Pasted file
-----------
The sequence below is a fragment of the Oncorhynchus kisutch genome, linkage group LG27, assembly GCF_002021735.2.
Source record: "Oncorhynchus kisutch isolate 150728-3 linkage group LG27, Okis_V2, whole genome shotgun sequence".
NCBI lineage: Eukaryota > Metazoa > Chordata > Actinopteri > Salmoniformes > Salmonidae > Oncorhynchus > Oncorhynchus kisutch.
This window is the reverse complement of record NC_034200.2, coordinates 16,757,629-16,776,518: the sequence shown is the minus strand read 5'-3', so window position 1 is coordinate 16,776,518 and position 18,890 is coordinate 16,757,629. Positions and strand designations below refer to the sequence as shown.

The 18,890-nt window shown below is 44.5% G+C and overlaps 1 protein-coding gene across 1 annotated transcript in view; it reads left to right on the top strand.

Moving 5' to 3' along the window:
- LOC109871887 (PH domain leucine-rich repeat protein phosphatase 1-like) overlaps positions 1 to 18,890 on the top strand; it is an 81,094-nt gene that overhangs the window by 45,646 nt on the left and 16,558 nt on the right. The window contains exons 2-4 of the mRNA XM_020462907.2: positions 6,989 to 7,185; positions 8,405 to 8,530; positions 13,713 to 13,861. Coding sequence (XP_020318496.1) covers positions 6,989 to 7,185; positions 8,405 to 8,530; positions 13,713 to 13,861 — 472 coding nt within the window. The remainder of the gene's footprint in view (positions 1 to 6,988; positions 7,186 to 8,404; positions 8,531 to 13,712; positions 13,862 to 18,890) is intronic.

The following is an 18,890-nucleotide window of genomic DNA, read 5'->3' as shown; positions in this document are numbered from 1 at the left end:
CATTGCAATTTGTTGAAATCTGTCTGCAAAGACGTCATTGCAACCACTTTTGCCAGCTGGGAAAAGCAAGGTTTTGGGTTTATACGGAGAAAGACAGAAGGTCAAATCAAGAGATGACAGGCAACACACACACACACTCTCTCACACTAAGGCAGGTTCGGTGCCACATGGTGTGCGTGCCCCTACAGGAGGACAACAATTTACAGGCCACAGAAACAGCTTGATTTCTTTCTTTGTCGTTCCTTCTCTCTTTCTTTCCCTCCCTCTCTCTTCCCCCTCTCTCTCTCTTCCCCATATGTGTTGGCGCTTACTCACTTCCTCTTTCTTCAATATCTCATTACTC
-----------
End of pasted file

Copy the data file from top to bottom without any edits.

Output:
The sequence below is a fragment of the Oncorhynchus kisutch genome, linkage group LG27, assembly GCF_002021735.2.
Source record: "Oncorhynchus kisutch isolate 150728-3 linkage group LG27, Okis_V2, whole genome shotgun sequence".
NCBI lineage: Eukaryota > Metazoa > Chordata > Actinopteri > Salmoniformes > Salmonidae > Oncorhynchus > Oncorhynchus kisutch.
This window is the reverse complement of record NC_034200.2, coordinates 16,757,629-16,776,518: the sequence shown is the minus strand read 5'-3', so window position 1 is coordinate 16,776,518 and position 18,890 is coordinate 16,757,629. Positions and strand designations below refer to the sequence as shown.

The 18,890-nt window shown below is 44.5% G+C and overlaps 1 protein-coding gene across 1 annotated transcript in view; it reads left to right on the top strand.

Moving 5' to 3' along the window:
- LOC109871887 (PH domain leucine-rich repeat protein phosphatase 1-like) overlaps positions 1 to 18,890 on the top strand; it is an 81,094-nt gene that overhangs the window by 45,646 nt on the left and 16,558 nt on the right. The window contains exons 2-4 of the mRNA XM_020462907.2: positions 6,989 to 7,185; positions 8,405 to 8,530; positions 13,713 to 13,861. Coding sequence (XP_020318496.1) covers positions 6,989 to 7,185; positions 8,405 to 8,530; positions 13,713 to 13,861 — 472 coding nt within the window. The remainder of the gene's footprint in view (positions 1 to 6,988; positions 7,186 to 8,404; positions 8,531 to 13,712; positions 13,862 to 18,890) is intronic.

The following is an 18,890-nucleotide window of genomic DNA, read 5'->3' as shown; positions in this document are numbered from 1 at the left end:
CATTGCAATTTGTTGAAATCTGTCTGCAAAGACGTCATTGCAACCACTTTTGCCAGCTGGGAAAAGCAAGGTTTTGGGTTTATACGGAGAAAGACAGAAGGTCAAATCAAGAGATGACAGGCAACACACACACACACTCTCTCACACTAAGGCAGGTTCGGTGCCACATGGTGTGCGTGCCCCTACAGGAGGACAACAATTTACAGGCCACAGAAACAGCTTGATTTCTTTCTTTGTCGTTCCTTCTCTCTTTCTTTCCCTCCCTCTCTCTTCCCCCTCTCTCTCTCTTCCCCATATGTGTTGGCGCTTACTCACTTCCTCTTTCTTCAATATCTCATTACTC